Tuesday, February 25, 2014
The term American Islam is a deliberate, provocative phrase. I have used it to garner attention to this article, while at the same time seeking to show that Muslims in the United States have issues that are unique, that cannot and should not be ignored, but they should be the subject of analysis, dialogue and research.Insha-Allah, this brief post will generate discussion on these important topics.
The importance of attaining guidance from those who truly understand our situation
This principle has been very important in Muslim history. Indeed, we find examples of 'Ulamaa [scholars] who were reluctant to issue opinions on situations facing even a city in which they were not residing. Yet, for many of us in the United States, we follow the religious rulings and opinions on how to live our Islam here from those who have never even paid a visit here, let alone living here, having the experiences we have to experience, knowing and understanding the culture, history, social and spiritual needs we have here. Thus, many Muslims become misguided, entering into unnecessary difficulties, resulting in divided communities, confused understanding of Islamic practices, and sometimes even leading to people leaving Islam all together![Ft.#1]
If we are going to follow the opinions and fatawa of Imams and 'Ulamaa, we should consult those who have experience and understanding of what we are going through. Similarly, it would be a good idea for our Imams, who are almost always sought after for marital guidance, to seek out knowledge/training on counseling and related subjects in psychology,sociology etc..
Developing an Islamic culture in the United States
As minorities and majority populations, Muslims [like any other body of people] have developed habits, attitudes and thinking patterns that are unique to themselves while also, deliberately or otherwise, internalizing or at least being influenced by the dominant society. Islam does not advocate dropping your identity, food and clothes for the items of others. On the contrary, it advocates only that which is best and most useful. A suit and tie is just as "Islamic" as the Jalabiyyah and the Shalwar Kameez. [Ft.#2].
A positive development is that Muslims in this country, second and third generation, the children of both those who migrated here from other lands or whose parents accepted Islam freely, are [by large] dropping the baggage of the previous generation. The previous generation has baggage that is very harmful, everything from class arrogance, elitist feelings, racial and regional prejudices, even bringing old theological disputes to Western soil [Ft.#3]. America itself has experienced many changes, changes for the better, and it is our view that religion as surrounding personalities, xenophobia and jealousies, are disappearing from the American Muslim landscape. Those negative attributes can still be found, even within the leadership of certain communities and Mosques, nonetheless these things seem to be going to the trash can, and what emerges are Muslims who understand the West and strive to be Muslims, not "Muslim" as prefixed or attached to some other label or limited to nationality. The Muslims will, of course, have different attitudes, even within the same nation, but nonetheless the general course will be a healthy one, Insha-Allah.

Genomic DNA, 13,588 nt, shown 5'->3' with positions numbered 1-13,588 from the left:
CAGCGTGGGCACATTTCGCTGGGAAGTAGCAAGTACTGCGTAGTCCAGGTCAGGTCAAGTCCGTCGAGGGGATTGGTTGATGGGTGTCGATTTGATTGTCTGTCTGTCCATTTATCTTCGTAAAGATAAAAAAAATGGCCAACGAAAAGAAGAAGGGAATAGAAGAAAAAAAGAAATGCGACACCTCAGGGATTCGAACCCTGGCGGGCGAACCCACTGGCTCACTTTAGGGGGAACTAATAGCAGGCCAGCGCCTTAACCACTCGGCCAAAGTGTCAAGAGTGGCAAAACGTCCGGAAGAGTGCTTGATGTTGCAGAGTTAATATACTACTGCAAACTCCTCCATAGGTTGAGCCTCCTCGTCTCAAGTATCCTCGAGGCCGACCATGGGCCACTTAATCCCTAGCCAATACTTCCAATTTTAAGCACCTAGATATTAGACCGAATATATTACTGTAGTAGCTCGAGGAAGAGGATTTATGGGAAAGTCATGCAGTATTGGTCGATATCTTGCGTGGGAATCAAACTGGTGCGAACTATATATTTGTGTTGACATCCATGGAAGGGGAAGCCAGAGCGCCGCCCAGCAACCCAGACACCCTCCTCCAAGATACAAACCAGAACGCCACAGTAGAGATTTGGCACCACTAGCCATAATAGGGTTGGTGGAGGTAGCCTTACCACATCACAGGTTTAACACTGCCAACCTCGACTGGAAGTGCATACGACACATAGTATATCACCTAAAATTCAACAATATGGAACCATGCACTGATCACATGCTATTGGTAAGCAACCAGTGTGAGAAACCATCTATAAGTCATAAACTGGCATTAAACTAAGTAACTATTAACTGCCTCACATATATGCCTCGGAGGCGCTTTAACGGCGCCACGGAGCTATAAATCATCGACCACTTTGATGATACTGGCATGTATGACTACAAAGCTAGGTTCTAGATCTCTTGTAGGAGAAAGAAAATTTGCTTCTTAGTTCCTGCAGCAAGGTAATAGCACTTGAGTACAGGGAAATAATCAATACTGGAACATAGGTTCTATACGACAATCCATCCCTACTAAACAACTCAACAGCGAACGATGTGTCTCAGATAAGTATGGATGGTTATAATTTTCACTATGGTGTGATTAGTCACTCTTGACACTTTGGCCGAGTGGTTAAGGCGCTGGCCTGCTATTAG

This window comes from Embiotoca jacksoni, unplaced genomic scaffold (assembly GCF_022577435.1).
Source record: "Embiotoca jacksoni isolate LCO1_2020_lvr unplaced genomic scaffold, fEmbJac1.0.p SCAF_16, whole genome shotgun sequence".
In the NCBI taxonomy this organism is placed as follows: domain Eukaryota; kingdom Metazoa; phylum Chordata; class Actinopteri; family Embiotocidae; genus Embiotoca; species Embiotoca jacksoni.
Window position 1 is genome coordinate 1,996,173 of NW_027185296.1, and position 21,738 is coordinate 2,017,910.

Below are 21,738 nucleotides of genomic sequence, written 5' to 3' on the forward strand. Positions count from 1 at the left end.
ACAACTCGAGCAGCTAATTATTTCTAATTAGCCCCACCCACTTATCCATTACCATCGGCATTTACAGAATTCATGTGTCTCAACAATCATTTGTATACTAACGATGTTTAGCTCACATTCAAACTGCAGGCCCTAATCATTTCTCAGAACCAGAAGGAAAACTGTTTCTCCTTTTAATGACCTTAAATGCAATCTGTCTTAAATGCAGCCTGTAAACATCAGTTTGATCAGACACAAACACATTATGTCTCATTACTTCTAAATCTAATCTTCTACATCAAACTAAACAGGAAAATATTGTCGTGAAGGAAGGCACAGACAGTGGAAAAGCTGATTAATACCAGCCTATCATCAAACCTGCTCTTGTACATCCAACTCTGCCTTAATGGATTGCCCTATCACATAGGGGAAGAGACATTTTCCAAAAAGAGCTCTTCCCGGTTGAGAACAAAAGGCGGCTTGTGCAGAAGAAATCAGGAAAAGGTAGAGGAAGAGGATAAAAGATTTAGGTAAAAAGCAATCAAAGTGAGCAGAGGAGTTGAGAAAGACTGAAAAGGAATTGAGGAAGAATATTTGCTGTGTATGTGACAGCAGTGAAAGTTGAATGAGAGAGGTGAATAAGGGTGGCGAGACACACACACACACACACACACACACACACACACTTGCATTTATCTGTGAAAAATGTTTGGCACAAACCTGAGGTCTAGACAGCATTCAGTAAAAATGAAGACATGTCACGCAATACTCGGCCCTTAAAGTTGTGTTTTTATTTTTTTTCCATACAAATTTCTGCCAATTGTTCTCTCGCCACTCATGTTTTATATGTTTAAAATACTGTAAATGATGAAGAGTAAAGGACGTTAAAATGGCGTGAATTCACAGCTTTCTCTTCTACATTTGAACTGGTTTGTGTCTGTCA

A beautiful quality of Islam is that of the Qur'an itself. It has application in any time, place, situation or circumstance. Thus, rather than depending too much on the Maulvis back home, or on the personality of a leader dead or alive or on the appeal of racial sentiment, Muslims are looking more and more to the book of Allah. This is precisely what the Muslims in the first generation [in the Prophet's life and afterwards] did. They were able, by and large, to overcome feelings of tribalism and pettiness to become leaders of the world, spreading Islam to such an extent that it was near the Spanish borders and in China in a short time of 80 years after the Prophet's death [Sall Allahu 'alayhi wa sallam], creating empires, a renewed interest in the sciences, philosophy and all matter of development.
"It is he who has sent among the Ummiyyeen [ The Arabs] a messenger [ Muhammad] , relating to them his [Allah's ] signs, purifying them, teaching them the scripture and wisdom. And before that, they had been in a clear state of loss. And to others who have not yet joined them [this messenger and this Qur'an has come to likewise benefit them] .And he is the exalted, the wise. This is Allah's bounty, he gives to whom he wills. And Allah is the possessor of bounty, the magnificent." [Qur'an 62:2-4]
 There are many examples of this that we have witnessed personally, these problems usually emerge due to reading literature that has little basis in the Qur'an and Sunnah and more of a foundation in the culture, prejudice or uninformed opinion of the writer. One example that comes to mind is a book produced in another country that attacked a number of Western Muslim leaders and groups. This book is quite popular, yet, the majority of its contents were not even true! Obviously, the information at the disposal of the author was third hand!
 Sometimes it is said that the tie is a symbol for the cross, but this writer has been unable to find any real evidence for that. Iran's Imam Khomeini discouraged the wearing of it, as well as the majority of 'Ulamaa in the Indo-Pak subcontinent. We understand their reasoning behind this stance, as they felt western clothing were symbols of imperialism and cultural attack. But what are Western Muslims suppose to do? Should we adopt automatically the clothing of Muslim lands? The question becomes moot when one realizes that the Muslim world itself is very diverse, with varying styles of clothing. Islam itself teaches that for men and women, they are to dress modestly. Certain areas of the body are to be covered up in public. Form-fitting and tight clothing, especially for women, are inappropriate. The style of one's clothing all depends on personal and cultural taste.